This research project offers an analysis of the Southern Minnesota Initiative Foundation’s “One
Big Thing” grantmaking program by evaluating the long-term and tangential impacts of two
organizations funded through this initiative:
1. Southeast Minnesota Together (SE MN Together): a regional collaborative network of
organizations and individuals working to address Southeast Minnesota’s workforce
shortage. One Big Thing funding awarded in 2015.
2. Main Street Project : a poultry-centered regenerative agriculture training center for
immigrant communities interested in agribusiness entrepreneurship in Southern
Minnesota. One Big Thing funding awarded in 2011.
While initial project outcomes were captured in the foundation’s grant evaluation documents,
these organizations continue to build partnerships and positively impact their communities to this
day. In addition to project-based outcomes, this research seeks to better understand the factors
that have contributed to the sustainability of these community-based organizations. To document
stakeholder perspectives on these impacts and organizational sustainability, the following
primary research question was used: How do community stakeholders describe their engagement
with grantee organizations and define the impacts of their work and experiences?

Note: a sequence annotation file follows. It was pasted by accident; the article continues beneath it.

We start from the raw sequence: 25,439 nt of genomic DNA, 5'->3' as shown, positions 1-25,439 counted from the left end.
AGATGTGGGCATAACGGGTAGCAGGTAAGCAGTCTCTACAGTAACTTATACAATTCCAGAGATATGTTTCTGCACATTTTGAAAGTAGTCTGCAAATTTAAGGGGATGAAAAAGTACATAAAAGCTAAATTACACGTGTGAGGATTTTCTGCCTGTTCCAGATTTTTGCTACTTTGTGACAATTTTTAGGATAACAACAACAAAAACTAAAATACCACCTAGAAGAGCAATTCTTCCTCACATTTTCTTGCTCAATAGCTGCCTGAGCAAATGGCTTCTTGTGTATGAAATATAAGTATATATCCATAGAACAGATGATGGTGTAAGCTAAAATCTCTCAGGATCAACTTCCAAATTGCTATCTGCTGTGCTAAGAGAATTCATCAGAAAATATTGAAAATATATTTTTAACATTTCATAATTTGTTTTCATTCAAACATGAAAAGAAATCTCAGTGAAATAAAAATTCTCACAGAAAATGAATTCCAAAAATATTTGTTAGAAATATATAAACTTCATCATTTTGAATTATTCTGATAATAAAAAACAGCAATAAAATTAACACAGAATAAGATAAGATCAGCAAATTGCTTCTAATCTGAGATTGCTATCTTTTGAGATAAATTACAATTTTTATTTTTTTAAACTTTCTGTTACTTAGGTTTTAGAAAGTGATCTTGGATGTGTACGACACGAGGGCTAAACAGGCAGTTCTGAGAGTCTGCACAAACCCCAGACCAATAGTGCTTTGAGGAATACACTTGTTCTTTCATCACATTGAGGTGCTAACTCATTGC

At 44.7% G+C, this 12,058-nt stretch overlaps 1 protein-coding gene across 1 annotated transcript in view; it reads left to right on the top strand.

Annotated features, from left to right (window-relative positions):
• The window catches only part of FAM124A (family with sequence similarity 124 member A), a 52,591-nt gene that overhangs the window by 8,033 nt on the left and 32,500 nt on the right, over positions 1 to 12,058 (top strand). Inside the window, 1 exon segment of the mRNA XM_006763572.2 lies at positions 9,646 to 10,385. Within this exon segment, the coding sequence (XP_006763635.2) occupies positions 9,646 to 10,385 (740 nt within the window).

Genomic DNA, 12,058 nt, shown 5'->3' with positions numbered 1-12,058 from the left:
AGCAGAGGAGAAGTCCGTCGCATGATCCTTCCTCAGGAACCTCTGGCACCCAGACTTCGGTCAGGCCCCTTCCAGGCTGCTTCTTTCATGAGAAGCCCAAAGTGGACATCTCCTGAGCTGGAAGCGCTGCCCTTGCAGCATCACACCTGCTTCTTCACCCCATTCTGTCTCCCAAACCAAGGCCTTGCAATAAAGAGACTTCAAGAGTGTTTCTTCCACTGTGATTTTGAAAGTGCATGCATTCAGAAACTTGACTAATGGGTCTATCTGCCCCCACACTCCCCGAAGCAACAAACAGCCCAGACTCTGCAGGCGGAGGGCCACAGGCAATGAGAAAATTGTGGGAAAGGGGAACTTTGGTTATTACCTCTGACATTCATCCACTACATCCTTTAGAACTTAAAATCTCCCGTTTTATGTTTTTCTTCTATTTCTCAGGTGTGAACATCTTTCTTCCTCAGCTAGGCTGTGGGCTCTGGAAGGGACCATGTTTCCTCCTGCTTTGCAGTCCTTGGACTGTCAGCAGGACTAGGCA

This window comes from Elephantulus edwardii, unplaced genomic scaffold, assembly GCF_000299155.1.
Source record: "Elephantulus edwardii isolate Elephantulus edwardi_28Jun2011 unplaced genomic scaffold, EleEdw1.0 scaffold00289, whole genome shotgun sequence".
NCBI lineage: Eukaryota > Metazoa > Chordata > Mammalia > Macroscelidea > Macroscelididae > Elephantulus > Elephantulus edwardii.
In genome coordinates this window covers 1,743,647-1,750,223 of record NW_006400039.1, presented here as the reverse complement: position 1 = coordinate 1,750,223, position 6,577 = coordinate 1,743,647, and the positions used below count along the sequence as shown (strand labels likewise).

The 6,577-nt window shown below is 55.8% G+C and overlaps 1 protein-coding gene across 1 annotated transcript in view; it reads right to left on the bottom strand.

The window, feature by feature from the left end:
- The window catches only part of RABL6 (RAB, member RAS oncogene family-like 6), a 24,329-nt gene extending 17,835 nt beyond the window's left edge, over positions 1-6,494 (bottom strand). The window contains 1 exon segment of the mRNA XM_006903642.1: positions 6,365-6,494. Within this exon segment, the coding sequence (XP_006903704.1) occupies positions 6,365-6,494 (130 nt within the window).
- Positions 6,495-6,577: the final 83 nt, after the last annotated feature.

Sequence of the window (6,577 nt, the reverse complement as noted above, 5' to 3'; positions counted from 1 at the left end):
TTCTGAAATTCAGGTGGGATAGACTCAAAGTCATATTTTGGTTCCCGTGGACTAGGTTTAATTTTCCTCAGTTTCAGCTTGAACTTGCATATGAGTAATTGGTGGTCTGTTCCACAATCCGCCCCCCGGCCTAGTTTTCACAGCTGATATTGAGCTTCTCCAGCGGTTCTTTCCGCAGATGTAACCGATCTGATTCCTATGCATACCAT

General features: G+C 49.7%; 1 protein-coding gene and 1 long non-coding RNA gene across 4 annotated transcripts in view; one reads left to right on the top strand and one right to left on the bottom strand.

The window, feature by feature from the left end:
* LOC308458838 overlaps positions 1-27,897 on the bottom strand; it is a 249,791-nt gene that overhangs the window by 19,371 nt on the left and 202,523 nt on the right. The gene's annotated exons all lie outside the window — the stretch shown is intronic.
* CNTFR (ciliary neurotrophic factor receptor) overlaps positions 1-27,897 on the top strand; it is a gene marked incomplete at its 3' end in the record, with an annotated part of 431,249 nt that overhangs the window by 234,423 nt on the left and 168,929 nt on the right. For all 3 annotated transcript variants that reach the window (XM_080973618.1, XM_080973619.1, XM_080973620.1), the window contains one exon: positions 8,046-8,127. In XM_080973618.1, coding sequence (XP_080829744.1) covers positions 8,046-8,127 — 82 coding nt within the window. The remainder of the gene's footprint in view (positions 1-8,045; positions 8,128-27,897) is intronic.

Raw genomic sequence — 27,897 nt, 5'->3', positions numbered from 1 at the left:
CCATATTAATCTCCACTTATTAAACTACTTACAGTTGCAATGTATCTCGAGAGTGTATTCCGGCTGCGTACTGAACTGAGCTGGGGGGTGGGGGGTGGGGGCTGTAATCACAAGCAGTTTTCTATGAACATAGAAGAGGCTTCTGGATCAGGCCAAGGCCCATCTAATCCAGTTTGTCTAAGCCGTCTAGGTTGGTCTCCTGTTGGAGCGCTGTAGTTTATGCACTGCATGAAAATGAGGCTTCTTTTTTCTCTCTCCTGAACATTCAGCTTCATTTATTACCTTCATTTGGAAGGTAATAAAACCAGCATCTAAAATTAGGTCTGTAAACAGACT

Data was collected through interviews with key stakeholders, document analysis, site visits, and
Ripple Effect Mapping. Together these methods allowed for solicitation of diverse perspectives
and triangulation of findings that no individual method provided alone. Additional information
on research methodology is provided in the full report to give context for analysis and key
findings, research limitations, and for use as a framework to inform future long-term evaluations.
1. Ongoing positive community impacts of One Big Thing grantees extend far beyond the
original scope of the projects.
2. Stakeholders described clear causal relationships between One Big Thing funding and
current operations capacity.
3. Stakeholders reported that engagement with One Big Thing grantees has enhanced their
motivation to personally address community challenges and strengthened their
relationships within the region.
Prepared in partnership with Southern MN Initiative Foundation by the Community Assistantship Program (CAP), which is administered by the Center for Urban and Regional Affairs (CURA) at the University of Minnesota.
Sustainability of Grant Programs in Southern Minnesota: Revisiting the Southern Minnesota Initiative Foundation's One Big Thing Grants.
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